When I moved to Astana last year, I had assumed it would be as easy to get to and from as the country’s ex-capital, Almaty. This was sadly not the case. Only a small number of airlines fly here and there is no direct flight to the UK.
However, the country’s airline (and the only one meeting international standards), Air Astana, does offer a good service throughout the country, which is a very good thing considering the amount of the earth the country covers.
Being the size of Western Europe bus or car journeys between the larger towns can take days or weeks and due to the state of the majority of roads and lack of facilities en route this can also mean an uncomfortable (and often dangerous) ride. People do drive from Astana to Almaty for instance, but it can take between 12 and 15 hours. The fast, Spanish train takes about 11 hours while the slow, stopper takes about 24 hours!! So when a friend invited me to visit her, in her home town of Kostanay, my first question was “how do I get there?”.
Kostanay is in the north of the country near the Russian border about 350 miles from Astana. It is a smallish town with about 450,000 inhabitants and there is a lot of mining activity in the area. I thought about a train but this meant a 15-hour journey and I only had a few days available to go there, though the 2000 KZT (or £8) price of a return ticket did tempt me!
My friend is a flight attendant for Air Astana so she suggested flying up. This takes around 1 hour but cost 41000 kzt (£170). It seemed the only viable option so I caught the plane up the following Monday.
It was a warm, sunny morning in Astana but it was clear as we descended though the clouds that it was chilly and wet in Kostany! I had stupidly worn sandals and a skirt and would live to regret that decision. My friend and her brother picked me up and we drove through the water-logged town to their house.
It was on the outskirts of town and was part of a new development being built by a Korean and British firm, so that the houses had a very familiar look about them! Although my friends house had been lived in for a few years they were doing some renovations and the whole of the front area was mud, which having been made worse by the heavy rain, meant my new shoes were soon covered!
After a short rest we caught the bus into the town. It is a typical small, ex-Soviet town. Low level buildings, large squares and parks. My friend, however, did not have a typical afternoon planned, our first stop was a small business complex near the centre of town. Here she met a friend for an unconventional English class on a sofa in the corridor. My presence as a native speaker put a little too much pressure on the poor girl she was teaching and she became very nervous.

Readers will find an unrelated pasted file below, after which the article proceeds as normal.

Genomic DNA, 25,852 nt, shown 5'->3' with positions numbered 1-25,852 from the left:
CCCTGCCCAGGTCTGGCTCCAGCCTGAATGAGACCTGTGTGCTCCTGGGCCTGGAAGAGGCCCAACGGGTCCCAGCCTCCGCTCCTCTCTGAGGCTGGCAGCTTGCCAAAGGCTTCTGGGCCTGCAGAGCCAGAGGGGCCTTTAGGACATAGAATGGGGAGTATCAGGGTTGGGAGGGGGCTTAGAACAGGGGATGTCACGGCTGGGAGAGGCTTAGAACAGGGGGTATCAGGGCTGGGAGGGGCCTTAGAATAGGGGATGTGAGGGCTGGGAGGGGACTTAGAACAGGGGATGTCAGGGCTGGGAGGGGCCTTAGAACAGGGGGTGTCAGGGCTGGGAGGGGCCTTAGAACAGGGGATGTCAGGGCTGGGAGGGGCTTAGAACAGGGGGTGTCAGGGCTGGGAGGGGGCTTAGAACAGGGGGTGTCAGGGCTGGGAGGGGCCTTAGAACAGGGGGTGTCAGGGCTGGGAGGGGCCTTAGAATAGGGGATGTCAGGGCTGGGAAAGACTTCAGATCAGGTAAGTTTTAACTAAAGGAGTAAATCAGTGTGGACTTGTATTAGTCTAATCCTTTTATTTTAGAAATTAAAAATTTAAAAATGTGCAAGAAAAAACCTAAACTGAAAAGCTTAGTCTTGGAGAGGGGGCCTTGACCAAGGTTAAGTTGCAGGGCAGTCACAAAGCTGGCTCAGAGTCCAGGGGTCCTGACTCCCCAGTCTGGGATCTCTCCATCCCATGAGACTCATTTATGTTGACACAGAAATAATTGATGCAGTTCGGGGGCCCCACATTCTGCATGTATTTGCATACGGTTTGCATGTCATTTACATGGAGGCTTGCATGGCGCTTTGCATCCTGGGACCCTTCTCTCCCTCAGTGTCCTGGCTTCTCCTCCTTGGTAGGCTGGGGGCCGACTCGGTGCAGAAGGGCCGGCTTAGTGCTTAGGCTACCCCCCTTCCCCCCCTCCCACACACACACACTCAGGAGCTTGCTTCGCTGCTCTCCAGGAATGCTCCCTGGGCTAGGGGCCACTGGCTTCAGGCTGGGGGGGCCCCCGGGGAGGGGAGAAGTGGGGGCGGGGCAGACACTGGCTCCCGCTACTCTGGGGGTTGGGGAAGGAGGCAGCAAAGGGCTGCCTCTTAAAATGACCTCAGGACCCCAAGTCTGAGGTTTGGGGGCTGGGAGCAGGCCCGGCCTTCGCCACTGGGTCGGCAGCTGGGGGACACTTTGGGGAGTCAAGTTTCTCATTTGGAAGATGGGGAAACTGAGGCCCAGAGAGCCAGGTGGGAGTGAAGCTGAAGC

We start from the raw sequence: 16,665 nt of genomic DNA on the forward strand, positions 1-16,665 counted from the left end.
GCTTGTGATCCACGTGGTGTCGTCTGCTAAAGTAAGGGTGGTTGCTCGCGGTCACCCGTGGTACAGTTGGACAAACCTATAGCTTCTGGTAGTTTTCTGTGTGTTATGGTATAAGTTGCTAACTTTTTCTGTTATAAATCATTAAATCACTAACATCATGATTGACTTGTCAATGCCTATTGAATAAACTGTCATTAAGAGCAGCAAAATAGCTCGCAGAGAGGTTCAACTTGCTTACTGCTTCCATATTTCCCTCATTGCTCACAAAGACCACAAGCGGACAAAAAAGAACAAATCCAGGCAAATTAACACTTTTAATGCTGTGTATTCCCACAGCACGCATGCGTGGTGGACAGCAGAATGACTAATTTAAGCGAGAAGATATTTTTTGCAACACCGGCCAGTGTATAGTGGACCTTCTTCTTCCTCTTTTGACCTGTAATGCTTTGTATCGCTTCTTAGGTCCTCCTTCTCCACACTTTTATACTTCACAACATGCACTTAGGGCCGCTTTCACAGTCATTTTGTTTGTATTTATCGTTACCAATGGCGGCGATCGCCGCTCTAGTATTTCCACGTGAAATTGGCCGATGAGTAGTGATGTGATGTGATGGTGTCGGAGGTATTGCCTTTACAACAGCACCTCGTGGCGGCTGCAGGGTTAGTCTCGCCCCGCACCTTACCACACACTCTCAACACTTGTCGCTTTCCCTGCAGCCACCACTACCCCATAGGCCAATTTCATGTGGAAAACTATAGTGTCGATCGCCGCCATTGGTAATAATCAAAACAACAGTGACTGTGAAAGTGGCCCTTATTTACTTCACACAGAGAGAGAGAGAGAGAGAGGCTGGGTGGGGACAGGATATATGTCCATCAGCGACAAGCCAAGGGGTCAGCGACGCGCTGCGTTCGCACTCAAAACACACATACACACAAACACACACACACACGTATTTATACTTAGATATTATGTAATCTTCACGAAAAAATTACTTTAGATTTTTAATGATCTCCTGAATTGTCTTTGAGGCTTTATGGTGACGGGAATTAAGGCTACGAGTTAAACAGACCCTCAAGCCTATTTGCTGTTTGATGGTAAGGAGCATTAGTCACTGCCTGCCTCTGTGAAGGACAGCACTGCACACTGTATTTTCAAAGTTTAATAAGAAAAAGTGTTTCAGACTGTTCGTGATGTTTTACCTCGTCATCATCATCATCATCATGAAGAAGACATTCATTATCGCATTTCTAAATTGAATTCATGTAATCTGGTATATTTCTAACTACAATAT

The next stop was the park for some Thai Chi! Although I live in the capital, I have not heard of any lessons of Tai Chi and it was interesting to watch the small group practising in the park, closely observed by the teacher’s baby daughter, and then once more into the office hallway, when the heavens opened and turned the streets into rivers again!
The most eventful part of the trip, however, was the return journey. I had a noon flight back to Astana and arrived at the airport at 11am. Entering the main hall I realised that it was not going to be a simple task to get on the plane. There was no evidence of any check-in desks or departure gates . I asked at the sales desk and was sent to a small door where a man asked my name and for my passport. I went through the door to a small room with a security gate.
On the other side was a small desk where a women took my passport and printed my boarding ticket. As I was waiting, there was a commotion at the security detector, as one man was trying to carry his friend through. Clearly he was so drunk he couldn’t walk. One very amusing attempt to prove to the guards that his friend was not inebriated, his friend propped him against the wall, which he promptly slid down. He then picked him off the floor and rolled him on to a chair, which he slipped back into. His friends had come through security already but the guards decided that none of them would be getting on the plane and they were all brought back and made to carry the guy away to sober him up.
I went through to the small waiting area and looked out onto the empty runway and into the distance where rusty old jet-propelled planes were sitting. To my relief, a new, Air Astana plane landed shortly afterwards and a bus drew up to take us the 100m to the plane. Some 30 minutes later we were still waiting to take off. A bus drew up-it was the intoxicated man and his friends. As the man casually boarded the plane, it was clear that the airport coffe had worked!